Scoop: Lawmakers warn of states using risky Chinese tech
Two lawmakers are urging the federal government to ensure state governments are not procuring telecommunications equipment from Chinese companies deemed a security risk, according to a letter viewed by Axios.
The big picture: Governments around the world are struggling to determine which Chinese tech companies may pose security risks, and how to extricate those products and services from sensitive telecommunications infrastructure.
Details: In a letter dated Jan. 12, Rep. John Katko (R-N.Y.), ranking member on the House Homeland Security Committee, and Rep. Andrew Garbarino (R-N.Y.) asked Homeland Security Secretary Alejandro Mayorkas and Commerce Secretary Gina Raimondo to ensure that all telecommunications equipment used by government agencies is secure.
What they're saying: "We remain concerned about the purchase and use of telecommunications equipment and devices that have ties to the Chinese military, or that engage in unfair practices supported by the Chinese Communist Party," the lawmakers wrote.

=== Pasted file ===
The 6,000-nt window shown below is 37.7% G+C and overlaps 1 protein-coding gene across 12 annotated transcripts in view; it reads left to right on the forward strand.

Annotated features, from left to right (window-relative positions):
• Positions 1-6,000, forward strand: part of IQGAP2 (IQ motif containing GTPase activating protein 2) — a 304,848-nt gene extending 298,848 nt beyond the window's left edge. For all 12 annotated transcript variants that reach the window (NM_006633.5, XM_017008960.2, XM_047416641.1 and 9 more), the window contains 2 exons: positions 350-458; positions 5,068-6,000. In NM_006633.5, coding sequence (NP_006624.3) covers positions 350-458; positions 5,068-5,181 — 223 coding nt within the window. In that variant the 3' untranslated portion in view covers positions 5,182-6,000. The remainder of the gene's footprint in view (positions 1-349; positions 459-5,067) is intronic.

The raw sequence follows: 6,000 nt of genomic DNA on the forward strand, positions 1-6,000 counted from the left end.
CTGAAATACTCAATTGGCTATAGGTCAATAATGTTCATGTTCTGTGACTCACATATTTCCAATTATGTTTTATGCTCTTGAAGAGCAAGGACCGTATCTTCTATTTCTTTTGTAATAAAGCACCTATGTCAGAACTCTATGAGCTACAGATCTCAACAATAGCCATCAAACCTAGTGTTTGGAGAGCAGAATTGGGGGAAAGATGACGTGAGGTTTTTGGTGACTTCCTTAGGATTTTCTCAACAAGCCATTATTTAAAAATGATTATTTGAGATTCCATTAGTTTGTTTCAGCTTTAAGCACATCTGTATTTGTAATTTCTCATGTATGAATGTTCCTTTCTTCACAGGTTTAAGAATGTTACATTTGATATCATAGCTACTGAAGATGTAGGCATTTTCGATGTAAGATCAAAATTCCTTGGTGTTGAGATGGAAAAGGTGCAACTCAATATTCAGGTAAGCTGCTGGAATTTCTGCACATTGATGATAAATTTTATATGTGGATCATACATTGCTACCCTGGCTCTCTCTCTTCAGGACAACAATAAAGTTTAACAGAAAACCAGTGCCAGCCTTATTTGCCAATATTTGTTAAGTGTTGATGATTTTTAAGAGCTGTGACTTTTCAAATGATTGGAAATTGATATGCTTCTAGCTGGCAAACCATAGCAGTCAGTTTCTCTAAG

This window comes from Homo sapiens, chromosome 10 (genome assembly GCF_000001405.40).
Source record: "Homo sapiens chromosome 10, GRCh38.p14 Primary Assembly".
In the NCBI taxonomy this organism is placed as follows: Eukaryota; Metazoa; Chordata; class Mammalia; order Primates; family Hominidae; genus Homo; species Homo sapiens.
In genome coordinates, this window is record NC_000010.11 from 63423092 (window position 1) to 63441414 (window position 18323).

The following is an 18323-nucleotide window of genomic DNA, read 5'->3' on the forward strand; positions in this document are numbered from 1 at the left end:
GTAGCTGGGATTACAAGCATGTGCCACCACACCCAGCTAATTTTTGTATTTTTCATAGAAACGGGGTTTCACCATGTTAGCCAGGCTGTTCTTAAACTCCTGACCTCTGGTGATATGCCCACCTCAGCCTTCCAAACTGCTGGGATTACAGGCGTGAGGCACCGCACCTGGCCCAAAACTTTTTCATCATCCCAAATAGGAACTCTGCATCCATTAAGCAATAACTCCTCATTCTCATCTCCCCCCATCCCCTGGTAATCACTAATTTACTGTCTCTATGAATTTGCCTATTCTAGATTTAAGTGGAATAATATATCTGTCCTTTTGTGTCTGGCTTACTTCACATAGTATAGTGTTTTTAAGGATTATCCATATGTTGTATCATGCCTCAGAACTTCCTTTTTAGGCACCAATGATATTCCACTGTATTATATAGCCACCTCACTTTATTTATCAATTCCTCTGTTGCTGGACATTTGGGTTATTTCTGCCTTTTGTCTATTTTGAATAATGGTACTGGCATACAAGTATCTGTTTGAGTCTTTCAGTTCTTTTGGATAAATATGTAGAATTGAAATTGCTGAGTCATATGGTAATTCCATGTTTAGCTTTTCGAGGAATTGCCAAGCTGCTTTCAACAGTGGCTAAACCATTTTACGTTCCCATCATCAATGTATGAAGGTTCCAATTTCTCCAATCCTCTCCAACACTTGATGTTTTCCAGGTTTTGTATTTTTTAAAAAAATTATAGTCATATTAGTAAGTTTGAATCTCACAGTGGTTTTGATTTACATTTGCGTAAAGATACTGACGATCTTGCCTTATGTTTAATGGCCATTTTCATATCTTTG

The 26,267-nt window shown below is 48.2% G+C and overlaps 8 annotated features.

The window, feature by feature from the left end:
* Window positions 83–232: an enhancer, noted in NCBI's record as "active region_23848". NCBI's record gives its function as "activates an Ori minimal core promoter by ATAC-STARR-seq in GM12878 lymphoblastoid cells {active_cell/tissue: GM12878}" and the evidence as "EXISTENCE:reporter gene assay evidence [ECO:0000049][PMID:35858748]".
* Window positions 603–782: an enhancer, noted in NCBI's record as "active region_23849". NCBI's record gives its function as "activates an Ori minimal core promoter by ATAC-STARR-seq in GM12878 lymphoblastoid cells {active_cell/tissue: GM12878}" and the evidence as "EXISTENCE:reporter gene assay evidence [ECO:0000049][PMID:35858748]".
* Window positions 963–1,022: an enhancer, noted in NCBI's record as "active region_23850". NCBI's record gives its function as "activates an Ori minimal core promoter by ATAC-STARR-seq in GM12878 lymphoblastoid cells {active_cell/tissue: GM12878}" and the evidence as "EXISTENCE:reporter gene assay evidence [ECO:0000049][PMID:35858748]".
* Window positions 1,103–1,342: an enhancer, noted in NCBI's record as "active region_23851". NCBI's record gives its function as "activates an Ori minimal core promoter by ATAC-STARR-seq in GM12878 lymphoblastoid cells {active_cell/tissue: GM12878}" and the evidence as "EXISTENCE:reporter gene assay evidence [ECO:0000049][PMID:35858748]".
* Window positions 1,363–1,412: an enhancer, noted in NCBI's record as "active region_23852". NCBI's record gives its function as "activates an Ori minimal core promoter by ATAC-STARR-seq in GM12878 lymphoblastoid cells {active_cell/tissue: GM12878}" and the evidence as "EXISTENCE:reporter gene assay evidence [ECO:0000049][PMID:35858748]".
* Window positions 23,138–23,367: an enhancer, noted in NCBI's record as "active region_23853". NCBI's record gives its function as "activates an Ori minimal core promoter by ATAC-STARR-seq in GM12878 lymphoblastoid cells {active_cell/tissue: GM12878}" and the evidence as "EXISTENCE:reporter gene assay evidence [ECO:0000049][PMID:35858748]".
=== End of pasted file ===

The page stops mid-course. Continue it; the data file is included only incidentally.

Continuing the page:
- They called for coordination with the Federal Acquisition Security Council to "support States to ensure they are not unwittingly procuring products that will create vulnerabilities at the State level which could expose the Federal telecommunications infrastructure and supply chain to greater risks."
State of play: State-level procurement of tech represents an area of vulnerability. One March 2020 report found that states such as Florida continue to purchase equipment made by Chinese-owned firms Lenovo and Lexmark, which aren't blacklisted but some say still pose risks.
- “If you are a state chief information officer, there is no place to go in the federal government to really understand the threats you face and what you should do to ensure security. At the federal level we could definitely do more to help empower the many state actors,” report author Roslyn Layton has said.
Context: The U.S. has blacklisted numerous Chinese tech firms due to their ties with China's military, their complicity in human rights abuses, and concerns their technology would be used for Chinese government surveillance.